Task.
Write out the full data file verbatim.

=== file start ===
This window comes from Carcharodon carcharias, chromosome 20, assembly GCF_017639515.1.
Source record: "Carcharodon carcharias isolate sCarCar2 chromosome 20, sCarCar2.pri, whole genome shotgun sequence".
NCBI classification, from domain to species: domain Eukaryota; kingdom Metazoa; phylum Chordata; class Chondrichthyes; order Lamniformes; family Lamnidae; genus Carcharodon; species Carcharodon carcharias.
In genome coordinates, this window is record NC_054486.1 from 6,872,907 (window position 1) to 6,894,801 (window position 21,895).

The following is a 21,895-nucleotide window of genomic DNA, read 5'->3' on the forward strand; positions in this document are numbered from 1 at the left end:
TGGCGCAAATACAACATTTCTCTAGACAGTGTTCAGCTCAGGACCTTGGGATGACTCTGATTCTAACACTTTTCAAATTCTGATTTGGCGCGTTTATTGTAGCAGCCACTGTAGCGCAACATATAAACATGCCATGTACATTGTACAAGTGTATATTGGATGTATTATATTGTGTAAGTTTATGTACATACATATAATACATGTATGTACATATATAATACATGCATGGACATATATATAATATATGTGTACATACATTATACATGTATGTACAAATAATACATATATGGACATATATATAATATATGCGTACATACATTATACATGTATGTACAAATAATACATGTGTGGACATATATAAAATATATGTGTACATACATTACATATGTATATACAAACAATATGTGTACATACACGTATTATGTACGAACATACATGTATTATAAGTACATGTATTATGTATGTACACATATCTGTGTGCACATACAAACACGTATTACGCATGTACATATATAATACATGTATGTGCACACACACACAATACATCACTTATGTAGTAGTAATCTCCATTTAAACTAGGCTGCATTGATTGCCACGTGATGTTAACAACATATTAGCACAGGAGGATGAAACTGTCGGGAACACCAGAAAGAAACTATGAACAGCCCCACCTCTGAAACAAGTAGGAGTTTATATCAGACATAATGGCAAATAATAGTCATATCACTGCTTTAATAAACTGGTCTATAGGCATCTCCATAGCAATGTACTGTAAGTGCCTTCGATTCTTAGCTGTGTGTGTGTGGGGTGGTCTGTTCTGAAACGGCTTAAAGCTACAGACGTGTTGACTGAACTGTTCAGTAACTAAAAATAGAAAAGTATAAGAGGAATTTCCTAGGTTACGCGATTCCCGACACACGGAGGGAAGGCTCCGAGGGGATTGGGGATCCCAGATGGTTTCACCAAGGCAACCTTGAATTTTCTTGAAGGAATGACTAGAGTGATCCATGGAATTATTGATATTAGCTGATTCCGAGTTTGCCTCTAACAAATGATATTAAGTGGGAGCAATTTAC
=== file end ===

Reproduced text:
This window comes from Carcharodon carcharias, chromosome 20, assembly GCF_017639515.1.
Source record: "Carcharodon carcharias isolate sCarCar2 chromosome 20, sCarCar2.pri, whole genome shotgun sequence".
NCBI classification, from domain to species: domain Eukaryota; kingdom Metazoa; phylum Chordata; class Chondrichthyes; order Lamniformes; family Lamnidae; genus Carcharodon; species Carcharodon carcharias.
In genome coordinates, this window is record NC_054486.1 from 6,872,907 (window position 1) to 6,894,801 (window position 21,895).

The following is a 21,895-nucleotide window of genomic DNA, read 5'->3' on the forward strand; positions in this document are numbered from 1 at the left end:
TGGCGCAAATACAACATTTCTCTAGACAGTGTTCAGCTCAGGACCTTGGGATGACTCTGATTCTAACACTTTTCAAATTCTGATTTGGCGCGTTTATTGTAGCAGCCACTGTAGCGCAACATATAAACATGCCATGTACATTGTACAAGTGTATATTGGATGTATTATATTGTGTAAGTTTATGTACATACATATAATACATGTATGTACATATATAATACATGCATGGACATATATATAATATATGTGTACATACATTATACATGTATGTACAAATAATACATATATGGACATATATATAATATATGCGTACATACATTATACATGTATGTACAAATAATACATGTGTGGACATATATAAAATATATGTGTACATACATTACATATGTATATACAAACAATATGTGTACATACACGTATTATGTACGAACATACATGTATTATAAGTACATGTATTATGTATGTACACATATCTGTGTGCACATACAAACACGTATTACGCATGTACATATATAATACATGTATGTGCACACACACACAATACATCACTTATGTAGTAGTAATCTCCATTTAAACTAGGCTGCATTGATTGCCACGTGATGTTAACAACATATTAGCACAGGAGGATGAAACTGTCGGGAACACCAGAAAGAAACTATGAACAGCCCCACCTCTGAAACAAGTAGGAGTTTATATCAGACATAATGGCAAATAATAGTCATATCACTGCTTTAATAAACTGGTCTATAGGCATCTCCATAGCAATGTACTGTAAGTGCCTTCGATTCTTAGCTGTGTGTGTGTGGGGTGGTCTGTTCTGAAACGGCTTAAAGCTACAGACGTGTTGACTGAACTGTTCAGTAACTAAAAATAGAAAAGTATAAGAGGAATTTCCTAGGTTACGCGATTCCCGACACACGGAGGGAAGGCTCCGAGGGGATTGGGGATCCCAGATGGTTTCACCAAGGCAACCTTGAATTTTCTTGAAGGAATGACTAGAGTGATCCATGGAATTATTGATATTAGCTGATTCCGAGTTTGCCTCTAACAAATGATATTAAGTGGGAGCAATTTAC